Bikash Bhattacharjee, ‘Flood Dear Flood’, 1982, Christie's South Asian + Chinese

Flood Dear Flood is a striking example of Bikash Bhattacharjee's technical skill and merging surrealist-realist style. Through despair and ruin, he projects images of the sublime. Deeply influenced by 19th century Bengali culture and his Marxist beliefs, his works reflect the changing economy, hardships and moments of peril experienced by the middle-classes of Kolkata. Bhattacharjee is famous for having said, "[...] when I stand in front of an easel, what drives me on is my Leftist thinking, my ambience, my urge to live, and my struggle for survival." (M. Majunder, Bikash Bhattacharjee: Close to Events, New Delhi, 2007, p. 183)

Floods are common in Kolkata during the monsoons. The artist adds another layer of meaning by juxtaposing a child's head with stones. By likening humans to soulless, inanimate objects, he reflects his own disillusionment with the state of society around him. The figures in the painting have a refined sculptural quality. The mailbox is illustrated with tremendous realism and a skillful use of light and shadow. Bhattacharjee capitalizes on the idiosyncrasies of photography and cinema to capture an image of shocking despair.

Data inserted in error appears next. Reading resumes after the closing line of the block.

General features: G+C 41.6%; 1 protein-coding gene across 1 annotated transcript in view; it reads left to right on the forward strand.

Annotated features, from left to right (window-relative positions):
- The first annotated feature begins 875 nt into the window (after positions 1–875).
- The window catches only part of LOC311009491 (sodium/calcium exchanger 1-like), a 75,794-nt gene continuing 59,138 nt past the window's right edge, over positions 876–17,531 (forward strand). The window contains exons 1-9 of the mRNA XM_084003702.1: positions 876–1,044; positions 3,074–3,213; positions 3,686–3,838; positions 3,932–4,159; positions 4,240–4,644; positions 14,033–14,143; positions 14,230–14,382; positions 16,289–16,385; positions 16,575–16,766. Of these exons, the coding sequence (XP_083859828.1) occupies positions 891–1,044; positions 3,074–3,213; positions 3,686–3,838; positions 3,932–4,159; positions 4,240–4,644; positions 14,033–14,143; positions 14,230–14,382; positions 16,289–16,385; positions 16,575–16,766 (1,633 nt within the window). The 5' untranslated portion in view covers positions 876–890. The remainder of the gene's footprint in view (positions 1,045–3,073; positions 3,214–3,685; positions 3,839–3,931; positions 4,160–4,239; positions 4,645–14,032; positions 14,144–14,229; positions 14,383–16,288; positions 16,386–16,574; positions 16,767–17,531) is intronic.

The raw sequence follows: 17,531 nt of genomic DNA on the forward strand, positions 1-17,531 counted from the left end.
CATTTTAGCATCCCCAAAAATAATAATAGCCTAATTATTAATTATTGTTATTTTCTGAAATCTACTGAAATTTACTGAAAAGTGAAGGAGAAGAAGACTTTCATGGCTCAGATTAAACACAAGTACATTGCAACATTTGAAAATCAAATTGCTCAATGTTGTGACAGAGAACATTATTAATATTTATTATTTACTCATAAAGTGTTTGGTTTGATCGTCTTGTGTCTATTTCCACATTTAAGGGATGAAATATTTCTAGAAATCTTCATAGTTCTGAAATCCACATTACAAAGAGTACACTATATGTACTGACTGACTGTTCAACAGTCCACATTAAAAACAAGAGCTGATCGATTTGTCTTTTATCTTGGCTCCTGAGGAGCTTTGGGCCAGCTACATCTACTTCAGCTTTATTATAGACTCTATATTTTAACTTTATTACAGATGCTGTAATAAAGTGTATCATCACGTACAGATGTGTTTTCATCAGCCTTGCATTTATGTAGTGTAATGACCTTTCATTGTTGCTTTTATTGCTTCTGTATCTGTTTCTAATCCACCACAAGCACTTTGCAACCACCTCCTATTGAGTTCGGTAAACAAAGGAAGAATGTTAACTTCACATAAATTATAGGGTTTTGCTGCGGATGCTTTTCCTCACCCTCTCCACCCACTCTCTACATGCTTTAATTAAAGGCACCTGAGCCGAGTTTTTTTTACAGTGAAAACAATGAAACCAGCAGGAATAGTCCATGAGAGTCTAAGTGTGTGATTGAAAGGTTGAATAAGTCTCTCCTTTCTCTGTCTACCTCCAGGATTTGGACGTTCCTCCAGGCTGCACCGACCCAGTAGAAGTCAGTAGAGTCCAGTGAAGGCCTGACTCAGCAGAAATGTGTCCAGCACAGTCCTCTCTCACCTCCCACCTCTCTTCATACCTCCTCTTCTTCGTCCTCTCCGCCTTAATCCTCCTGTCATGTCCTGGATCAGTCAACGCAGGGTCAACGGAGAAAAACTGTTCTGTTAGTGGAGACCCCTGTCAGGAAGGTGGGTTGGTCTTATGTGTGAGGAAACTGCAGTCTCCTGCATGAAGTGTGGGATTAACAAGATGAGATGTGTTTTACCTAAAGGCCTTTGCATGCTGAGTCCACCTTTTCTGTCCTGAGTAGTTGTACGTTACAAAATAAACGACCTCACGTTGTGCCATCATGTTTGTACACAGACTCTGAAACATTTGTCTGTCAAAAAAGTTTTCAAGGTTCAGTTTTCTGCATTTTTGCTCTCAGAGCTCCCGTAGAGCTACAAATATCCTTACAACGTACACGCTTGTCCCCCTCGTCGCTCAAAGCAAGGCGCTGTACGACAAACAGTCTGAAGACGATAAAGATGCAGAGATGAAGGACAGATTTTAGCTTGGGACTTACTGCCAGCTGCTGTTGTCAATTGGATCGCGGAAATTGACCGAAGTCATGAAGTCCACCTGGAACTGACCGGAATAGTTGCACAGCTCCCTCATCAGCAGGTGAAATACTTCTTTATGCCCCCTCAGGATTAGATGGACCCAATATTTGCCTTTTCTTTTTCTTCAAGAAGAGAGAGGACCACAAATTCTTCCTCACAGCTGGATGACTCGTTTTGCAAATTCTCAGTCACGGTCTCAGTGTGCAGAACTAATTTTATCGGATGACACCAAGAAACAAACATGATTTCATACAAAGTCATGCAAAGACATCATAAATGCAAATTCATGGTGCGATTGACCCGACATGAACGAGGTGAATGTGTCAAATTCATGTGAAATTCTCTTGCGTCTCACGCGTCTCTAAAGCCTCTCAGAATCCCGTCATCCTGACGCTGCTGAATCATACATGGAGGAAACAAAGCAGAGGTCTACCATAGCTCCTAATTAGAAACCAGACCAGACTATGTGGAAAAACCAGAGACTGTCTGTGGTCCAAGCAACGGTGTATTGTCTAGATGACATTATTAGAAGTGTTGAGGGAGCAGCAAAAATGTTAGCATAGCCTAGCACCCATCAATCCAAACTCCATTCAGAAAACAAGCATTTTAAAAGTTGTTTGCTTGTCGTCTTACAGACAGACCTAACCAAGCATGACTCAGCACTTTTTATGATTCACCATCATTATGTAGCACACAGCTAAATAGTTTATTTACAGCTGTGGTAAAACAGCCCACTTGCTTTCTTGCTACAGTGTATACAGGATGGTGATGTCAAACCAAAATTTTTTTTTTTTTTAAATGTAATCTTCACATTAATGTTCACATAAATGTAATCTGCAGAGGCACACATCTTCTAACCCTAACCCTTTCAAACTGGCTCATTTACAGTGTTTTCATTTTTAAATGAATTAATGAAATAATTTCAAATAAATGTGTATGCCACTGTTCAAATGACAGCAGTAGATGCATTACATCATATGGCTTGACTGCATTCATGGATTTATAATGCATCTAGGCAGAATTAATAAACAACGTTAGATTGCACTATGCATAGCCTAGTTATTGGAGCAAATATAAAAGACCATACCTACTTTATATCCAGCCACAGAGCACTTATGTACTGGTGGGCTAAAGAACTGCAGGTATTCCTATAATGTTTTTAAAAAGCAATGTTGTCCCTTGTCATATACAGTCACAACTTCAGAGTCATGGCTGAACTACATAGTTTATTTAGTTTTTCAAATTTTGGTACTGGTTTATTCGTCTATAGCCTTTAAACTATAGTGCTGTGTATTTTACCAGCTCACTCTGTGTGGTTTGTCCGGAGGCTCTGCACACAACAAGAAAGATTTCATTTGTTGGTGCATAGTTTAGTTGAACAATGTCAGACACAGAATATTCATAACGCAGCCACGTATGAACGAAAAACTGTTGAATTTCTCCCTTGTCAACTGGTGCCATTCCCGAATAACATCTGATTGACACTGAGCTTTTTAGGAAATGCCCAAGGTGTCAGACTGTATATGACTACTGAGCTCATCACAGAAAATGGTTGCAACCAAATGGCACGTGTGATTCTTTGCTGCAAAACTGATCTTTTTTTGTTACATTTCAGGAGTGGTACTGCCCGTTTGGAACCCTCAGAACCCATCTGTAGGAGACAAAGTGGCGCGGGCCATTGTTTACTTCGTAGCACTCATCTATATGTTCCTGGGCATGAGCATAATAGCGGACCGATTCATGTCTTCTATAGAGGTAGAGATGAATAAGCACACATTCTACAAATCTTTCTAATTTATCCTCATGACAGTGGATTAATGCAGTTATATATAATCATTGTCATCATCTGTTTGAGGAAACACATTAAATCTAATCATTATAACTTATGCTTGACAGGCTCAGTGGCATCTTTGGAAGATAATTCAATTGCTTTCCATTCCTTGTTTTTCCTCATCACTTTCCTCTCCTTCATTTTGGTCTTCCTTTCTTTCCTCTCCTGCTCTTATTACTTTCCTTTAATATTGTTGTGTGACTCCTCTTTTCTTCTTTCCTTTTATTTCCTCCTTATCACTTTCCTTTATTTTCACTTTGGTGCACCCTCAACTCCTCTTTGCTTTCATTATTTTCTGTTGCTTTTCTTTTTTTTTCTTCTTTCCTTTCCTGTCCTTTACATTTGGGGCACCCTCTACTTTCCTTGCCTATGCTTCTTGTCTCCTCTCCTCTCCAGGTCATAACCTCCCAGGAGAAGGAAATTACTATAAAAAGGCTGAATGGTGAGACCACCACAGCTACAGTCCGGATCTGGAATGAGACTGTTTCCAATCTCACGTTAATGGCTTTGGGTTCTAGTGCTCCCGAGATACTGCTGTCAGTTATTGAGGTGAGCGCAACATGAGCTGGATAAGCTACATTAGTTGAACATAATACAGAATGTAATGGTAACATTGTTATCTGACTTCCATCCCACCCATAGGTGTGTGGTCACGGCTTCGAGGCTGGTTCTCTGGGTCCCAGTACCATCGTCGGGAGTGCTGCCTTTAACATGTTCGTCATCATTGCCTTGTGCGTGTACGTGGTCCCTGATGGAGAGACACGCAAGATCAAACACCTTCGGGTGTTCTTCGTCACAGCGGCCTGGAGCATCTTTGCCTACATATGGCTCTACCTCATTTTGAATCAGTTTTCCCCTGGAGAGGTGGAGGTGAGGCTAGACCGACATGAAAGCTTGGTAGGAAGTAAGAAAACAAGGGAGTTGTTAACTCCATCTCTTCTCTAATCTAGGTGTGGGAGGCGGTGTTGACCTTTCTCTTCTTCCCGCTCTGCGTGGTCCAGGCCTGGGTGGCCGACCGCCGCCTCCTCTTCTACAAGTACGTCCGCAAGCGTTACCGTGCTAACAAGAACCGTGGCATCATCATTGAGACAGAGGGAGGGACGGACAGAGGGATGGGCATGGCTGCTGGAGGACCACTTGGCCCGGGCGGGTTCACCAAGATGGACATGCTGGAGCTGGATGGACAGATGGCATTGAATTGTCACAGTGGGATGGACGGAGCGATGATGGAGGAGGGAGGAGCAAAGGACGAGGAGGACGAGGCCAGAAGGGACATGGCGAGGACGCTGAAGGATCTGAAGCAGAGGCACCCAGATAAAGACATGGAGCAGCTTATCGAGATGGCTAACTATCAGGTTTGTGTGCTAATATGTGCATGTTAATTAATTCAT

Signature: signed and dated 'Bikash '82' (lower right); further inscribed 'FLOOD DEAR FLOOD / ARTIST:- BIKASH BHATTACHARJEE / ADDRESS:- 2D NABOKUMAR RAHALARAN / CALCUTTA 700004 / INDIA' (on the reverse)

Formerly from a Private American Collector, New York

Christie's New York, 17 September 2003, lot 201

About Bikash Bhattacharjee